“For to have eyes is not the same as to look; nor again to look the same as to see.” — Augustine, Soliloquies 1.6
In Augustine’s Soliloquies, he dialogues with Reason about the soul and a soul’s three vital components/functions: eyes, looking, and sight. We live in a world full of sights that previous generations would never have imagined. Thanks to modern transportation, much of the world is within our grasp in hours. We are an internet search away from NASA’s live feed from the International Space Station, virtual tours of the Louvre, or detailed Google Earth images of UNESCO sites. And yet, as Reason argues, while looking we can fail to see.
If Augustine’s Reason is correct (and I think that he is indeed correct), what brings about this inability to truly see, and is there any hope of restoration? The possible reasons for the inability to see are numerous. One could suffer from inattentiveness, numbness, self-proclaimed busyness, boredom, or a host of others. But I think perhaps the most crucial and frequent reason is disenchantment. A world through disenchanted lens reveals the heartbreaking substitution that we have made as the extraordinary becomes ordinary. This idolatrous substitution needs a powerful remedy.
One start to the remedy that I witness faithfully day after day is in the attitudes and personalities of my very own children. Their vigorous and novel approaches to life–whether simple or great–are incredible and sometimes rather taxing. In an embarrassing example, Finley requested the hymn Amazing Grace four times on the way to church. It was embarrassing for me because by the fourth time singing the song (with all four verses), I was growing rather tired and bored. My eyes have witnessed that splendid Amazing Grace, and yet my sight needed reminding. G.K. Chesterton’s quote about this very thing came to mind after we dropped the boys off in the nursery.
“Because children have abounding vitality, because they are in spirit fierce and free, therefore they want things repeated and unchanged. They always say, “Do it again”; and the grown-up person does it again until he is nearly dead. For grown-up people are not strong enough to exult in monotony. But perhaps God is strong enough to exult in monotony. It is possible that God says every morning, “Do it again” to the sun; and every evening, “Do it again” to the moon. It may not be automatic necessity that makes all daisies alike; it may be that God makes every daisy separately, but has never got tired of making them. It may be that He has the eternal appetite of infancy; for we have sinned and grown old, and our Father is younger than we.”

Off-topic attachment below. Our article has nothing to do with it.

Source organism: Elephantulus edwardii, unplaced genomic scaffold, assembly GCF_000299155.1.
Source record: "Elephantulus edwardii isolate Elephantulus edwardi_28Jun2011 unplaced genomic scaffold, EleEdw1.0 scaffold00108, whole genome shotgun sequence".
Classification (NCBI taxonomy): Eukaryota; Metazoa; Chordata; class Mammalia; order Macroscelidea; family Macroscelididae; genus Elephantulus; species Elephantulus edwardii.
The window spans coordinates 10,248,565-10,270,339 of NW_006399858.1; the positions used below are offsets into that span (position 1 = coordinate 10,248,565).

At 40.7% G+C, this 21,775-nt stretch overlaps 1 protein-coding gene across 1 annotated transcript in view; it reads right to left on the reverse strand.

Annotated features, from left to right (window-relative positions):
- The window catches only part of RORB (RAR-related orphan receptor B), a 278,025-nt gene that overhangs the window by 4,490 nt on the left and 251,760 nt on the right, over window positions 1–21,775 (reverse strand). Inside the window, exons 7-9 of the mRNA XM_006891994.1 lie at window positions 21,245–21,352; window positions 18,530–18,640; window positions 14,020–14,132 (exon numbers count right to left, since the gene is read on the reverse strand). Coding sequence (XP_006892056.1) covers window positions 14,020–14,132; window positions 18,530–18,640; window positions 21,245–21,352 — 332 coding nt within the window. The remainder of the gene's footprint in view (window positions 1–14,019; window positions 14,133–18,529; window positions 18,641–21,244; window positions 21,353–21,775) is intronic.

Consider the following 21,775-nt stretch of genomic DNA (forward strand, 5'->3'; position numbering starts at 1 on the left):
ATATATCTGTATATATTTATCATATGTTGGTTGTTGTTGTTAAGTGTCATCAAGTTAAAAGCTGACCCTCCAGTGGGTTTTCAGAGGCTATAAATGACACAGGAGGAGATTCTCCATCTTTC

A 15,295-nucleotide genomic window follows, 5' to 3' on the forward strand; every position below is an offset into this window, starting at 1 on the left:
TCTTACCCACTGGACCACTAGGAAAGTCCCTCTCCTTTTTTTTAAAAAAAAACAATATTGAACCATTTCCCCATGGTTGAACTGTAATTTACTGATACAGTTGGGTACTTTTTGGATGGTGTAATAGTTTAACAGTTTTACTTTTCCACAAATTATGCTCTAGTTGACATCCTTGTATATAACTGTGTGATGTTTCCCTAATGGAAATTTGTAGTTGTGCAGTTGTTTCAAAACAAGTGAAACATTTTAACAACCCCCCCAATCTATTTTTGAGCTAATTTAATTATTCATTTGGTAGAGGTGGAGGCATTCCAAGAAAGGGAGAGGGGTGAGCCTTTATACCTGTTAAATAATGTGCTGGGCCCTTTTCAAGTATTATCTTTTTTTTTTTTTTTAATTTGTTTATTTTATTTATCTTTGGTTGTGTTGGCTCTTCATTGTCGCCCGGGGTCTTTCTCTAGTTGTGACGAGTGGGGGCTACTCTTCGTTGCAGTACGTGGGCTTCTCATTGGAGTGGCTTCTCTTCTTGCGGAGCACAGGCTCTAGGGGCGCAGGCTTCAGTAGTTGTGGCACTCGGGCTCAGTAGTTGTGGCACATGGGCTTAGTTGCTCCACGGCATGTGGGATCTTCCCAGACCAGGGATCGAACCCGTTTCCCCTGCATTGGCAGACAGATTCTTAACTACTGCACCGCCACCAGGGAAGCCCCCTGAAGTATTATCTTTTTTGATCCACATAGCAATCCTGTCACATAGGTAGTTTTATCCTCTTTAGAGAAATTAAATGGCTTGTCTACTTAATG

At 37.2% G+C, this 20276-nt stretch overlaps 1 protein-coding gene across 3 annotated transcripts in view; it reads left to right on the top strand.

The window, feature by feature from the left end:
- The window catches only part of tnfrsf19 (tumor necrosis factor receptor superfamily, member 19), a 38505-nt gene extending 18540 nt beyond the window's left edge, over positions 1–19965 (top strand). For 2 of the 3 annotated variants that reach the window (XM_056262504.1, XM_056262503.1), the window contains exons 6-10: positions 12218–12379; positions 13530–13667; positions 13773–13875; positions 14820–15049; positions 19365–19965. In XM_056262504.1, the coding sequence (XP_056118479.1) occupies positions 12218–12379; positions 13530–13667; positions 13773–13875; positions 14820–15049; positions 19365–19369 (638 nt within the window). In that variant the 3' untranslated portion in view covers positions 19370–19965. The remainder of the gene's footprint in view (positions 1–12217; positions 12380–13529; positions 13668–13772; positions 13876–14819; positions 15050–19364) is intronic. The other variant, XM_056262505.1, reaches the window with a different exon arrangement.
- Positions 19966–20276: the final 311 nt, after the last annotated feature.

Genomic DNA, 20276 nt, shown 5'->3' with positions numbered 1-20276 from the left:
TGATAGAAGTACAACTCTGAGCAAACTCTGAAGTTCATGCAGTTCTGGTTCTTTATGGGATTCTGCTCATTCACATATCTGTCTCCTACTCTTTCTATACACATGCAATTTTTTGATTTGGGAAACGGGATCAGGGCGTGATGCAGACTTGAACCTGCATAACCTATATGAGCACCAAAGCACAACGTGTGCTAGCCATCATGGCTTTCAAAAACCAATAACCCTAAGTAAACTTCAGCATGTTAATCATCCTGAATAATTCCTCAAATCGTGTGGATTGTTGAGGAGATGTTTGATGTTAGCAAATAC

G.K. Chesterton, Orthodoxy
While Chesterton proposes a hypothetical question, I do think he is on to something. God does delight in repetition. Lamentations 3:23 confirms that God’s mercies (v.22) are new every morning. He does not tire in offering mercy to His people. And here is where we find the answer to breaking our disenchantment and beholding the mystery. C.S. Lewis outlines the problem for us in his sermon, “The Weight of Glory”. Our disenchantment begins by replacing the beauty that shines through creation and perceiving that beauty is in such things. Lewis warns us that doing this is to create an idol. So where do we look? What do we behold? The One who opens the eyes of the blind (Matthew 11:1-6).
Our idols can take us farther than we ever want to go, and make us more miserable than we can ever perceive. They can stir a disenchantment in our lives that dims beauty and centers our worship on things that were never created to be worshiped. It is ironic thinking about the lyrics to Amazing Grace that Finley was eagerly belting out. We were singing those lyrics of once being blind, but now seeing, and there I was growing weary. I needed waking up that morning. A fresh reminder that the enchantment is broken and done away. I can see. So, come and behold the wondrous mystery.